The research on this subject is somewhat inconclusive; however, in the context of a community college, where many students (especially in our area) have little prior knowledge of online learning, a linear and consistent design amongst their courses might allow more focus on the content rather than the structure. Hsu, Lin, Ching, and Dwyer (2009) state that more research is needed to examine various types of website organizations/structures regarding the effects of assigned and preferred web navigation modes on different levels of learning outcomes.” The problem with their study seemed to stem from the low number of participants and now allowing them to generalize their findings.
Hsu (2006) states that “when selecting a website for educational uses, content is the most important aspect to be considered as it is what students will eventually learn.” This holds true in a classroom as well, but behaviors are more easily seen in this environment than online. The argument we are making here is that if online is designed with general population considerations, then behaviors that are often not seen in an online environment might include less frustration with the simple and consistent navigation.
If delving more into navigation and what I mean by “simple”, I mean a linear approach when specific learning tasks are being provided. Hsu (2006) state that previous research has shown that “nonlinearity also poses the potential for disorientation, which can negatively impact one’s educational experience. Hence, navigation aids can serve as an important element in website interface design. Effective navigation aids can allow learners to locate the needed information efficiently while still having control of their own learning.”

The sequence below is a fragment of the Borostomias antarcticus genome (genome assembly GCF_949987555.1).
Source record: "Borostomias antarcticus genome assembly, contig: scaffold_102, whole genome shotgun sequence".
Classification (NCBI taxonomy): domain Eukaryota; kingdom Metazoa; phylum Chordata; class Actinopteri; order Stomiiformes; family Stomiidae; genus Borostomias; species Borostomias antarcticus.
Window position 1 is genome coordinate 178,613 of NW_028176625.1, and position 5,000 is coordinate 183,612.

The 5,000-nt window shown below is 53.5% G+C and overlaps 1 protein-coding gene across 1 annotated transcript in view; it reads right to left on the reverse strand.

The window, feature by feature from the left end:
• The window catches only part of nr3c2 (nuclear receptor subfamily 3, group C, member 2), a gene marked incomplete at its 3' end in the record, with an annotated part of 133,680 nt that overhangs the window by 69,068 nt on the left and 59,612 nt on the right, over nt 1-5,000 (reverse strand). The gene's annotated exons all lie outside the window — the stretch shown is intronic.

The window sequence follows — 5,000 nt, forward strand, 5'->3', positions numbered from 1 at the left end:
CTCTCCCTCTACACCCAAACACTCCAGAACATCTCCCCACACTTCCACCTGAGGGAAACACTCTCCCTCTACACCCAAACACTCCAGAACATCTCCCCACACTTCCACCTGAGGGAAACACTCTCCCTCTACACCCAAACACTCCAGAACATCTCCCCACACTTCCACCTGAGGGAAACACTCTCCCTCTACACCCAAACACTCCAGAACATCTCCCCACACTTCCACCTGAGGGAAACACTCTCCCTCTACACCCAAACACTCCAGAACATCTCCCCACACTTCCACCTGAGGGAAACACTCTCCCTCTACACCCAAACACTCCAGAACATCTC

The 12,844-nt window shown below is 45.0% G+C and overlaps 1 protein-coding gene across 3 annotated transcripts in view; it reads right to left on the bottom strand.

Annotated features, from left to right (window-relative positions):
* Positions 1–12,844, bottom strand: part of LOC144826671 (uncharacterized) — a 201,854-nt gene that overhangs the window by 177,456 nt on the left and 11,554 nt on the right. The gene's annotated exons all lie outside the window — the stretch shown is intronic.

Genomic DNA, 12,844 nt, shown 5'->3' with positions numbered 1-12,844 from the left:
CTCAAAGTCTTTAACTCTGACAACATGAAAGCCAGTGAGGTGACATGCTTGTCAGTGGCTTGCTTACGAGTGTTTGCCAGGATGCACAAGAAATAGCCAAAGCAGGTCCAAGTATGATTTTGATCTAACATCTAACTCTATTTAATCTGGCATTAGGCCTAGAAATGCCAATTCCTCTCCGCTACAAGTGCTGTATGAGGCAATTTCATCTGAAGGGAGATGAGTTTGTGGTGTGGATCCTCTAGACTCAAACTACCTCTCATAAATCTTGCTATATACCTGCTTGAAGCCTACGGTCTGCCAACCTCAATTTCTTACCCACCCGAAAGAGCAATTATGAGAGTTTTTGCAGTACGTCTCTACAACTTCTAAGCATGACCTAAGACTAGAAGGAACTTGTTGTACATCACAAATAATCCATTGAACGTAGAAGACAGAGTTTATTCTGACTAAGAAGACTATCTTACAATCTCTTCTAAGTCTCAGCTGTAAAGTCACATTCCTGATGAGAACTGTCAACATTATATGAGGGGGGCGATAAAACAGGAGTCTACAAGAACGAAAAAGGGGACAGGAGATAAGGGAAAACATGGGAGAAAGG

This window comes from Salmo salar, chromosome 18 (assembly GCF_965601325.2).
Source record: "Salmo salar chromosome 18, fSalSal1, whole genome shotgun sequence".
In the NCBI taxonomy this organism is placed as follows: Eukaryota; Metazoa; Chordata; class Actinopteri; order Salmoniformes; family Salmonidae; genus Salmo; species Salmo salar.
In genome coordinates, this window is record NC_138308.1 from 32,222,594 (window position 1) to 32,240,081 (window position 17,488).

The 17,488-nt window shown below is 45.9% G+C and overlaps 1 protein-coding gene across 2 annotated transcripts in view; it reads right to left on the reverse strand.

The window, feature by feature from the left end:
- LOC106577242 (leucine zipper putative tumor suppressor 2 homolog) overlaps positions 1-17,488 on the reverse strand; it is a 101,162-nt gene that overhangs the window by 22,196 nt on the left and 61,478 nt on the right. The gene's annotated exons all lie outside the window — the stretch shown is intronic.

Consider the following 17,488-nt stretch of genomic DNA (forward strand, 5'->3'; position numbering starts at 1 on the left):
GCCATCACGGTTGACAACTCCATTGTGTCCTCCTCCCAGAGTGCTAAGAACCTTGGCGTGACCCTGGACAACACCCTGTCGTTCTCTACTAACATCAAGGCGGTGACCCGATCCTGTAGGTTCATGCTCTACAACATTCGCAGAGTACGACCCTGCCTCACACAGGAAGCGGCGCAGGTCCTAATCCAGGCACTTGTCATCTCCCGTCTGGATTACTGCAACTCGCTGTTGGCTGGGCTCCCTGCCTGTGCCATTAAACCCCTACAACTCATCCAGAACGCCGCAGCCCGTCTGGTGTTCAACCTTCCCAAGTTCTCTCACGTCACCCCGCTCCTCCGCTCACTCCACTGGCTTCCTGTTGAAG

Apparently, there is a difference between major navigation and the navigation within a given unit or module of instruction. Hsu (2006) states that “instructors and educational website designers may want to use nonlinear navigation as the major mode for intended websites and linear navigation when a fixed linear learning sequence is deemed necessary regarding the content being delivered.” I would argue that a consistent path to the linear learning sequence is what we are aiming at. In an online class, this might look like a student going to the same area to see their Module or Unit, then once opening it up, they get a straight forward path from start to finish of that Module or Unit (a link from that path to their readings, videos or multimedia, study aides, assessments, and participation tools (discusions, class blogs, etcetera).
So, in summary, in an online environment, in my opinion, a consistent linear design for each unit or module is supported by research. When comparing this to a classroom, I think it is comparing apples to oranges; however, I might argue that this consistency helps students concentrate on content as can be seen in some face to face settings.
I might suggest you take the advice provided by the previous post….I can say that they sound like good suggestions and I base this on some experience. I completed student teaching for one year in a fourth grade class. At this age group, I can say that consistency between me and the classroom teacher was vital. Any deviation from that caused chaos, and this was in the same classroom. This took a lot of work to collaborate and provide consistency among our teaching styles; however, I would presume anything you could do to provide an environment similar to their classroom (even if with minor hints) could likely prove to effect the behavior of your students. Anything is worth trying…even if once!
Hsu, Y. -C, Lin, H., Ching, Y. -H., & Dwyer. F. (2009). The effects of assigned and preferred educational website navigation modes on undergraduate students’ learning outcomes. Journal of Educational Technology & Society, 12(1), 271-284.
Hsu, Y. -C. (2006). Better educational website interface design: The implications from gender-specific preferences in graduate students. British Journal of Educational Technology 37(2), 233-242..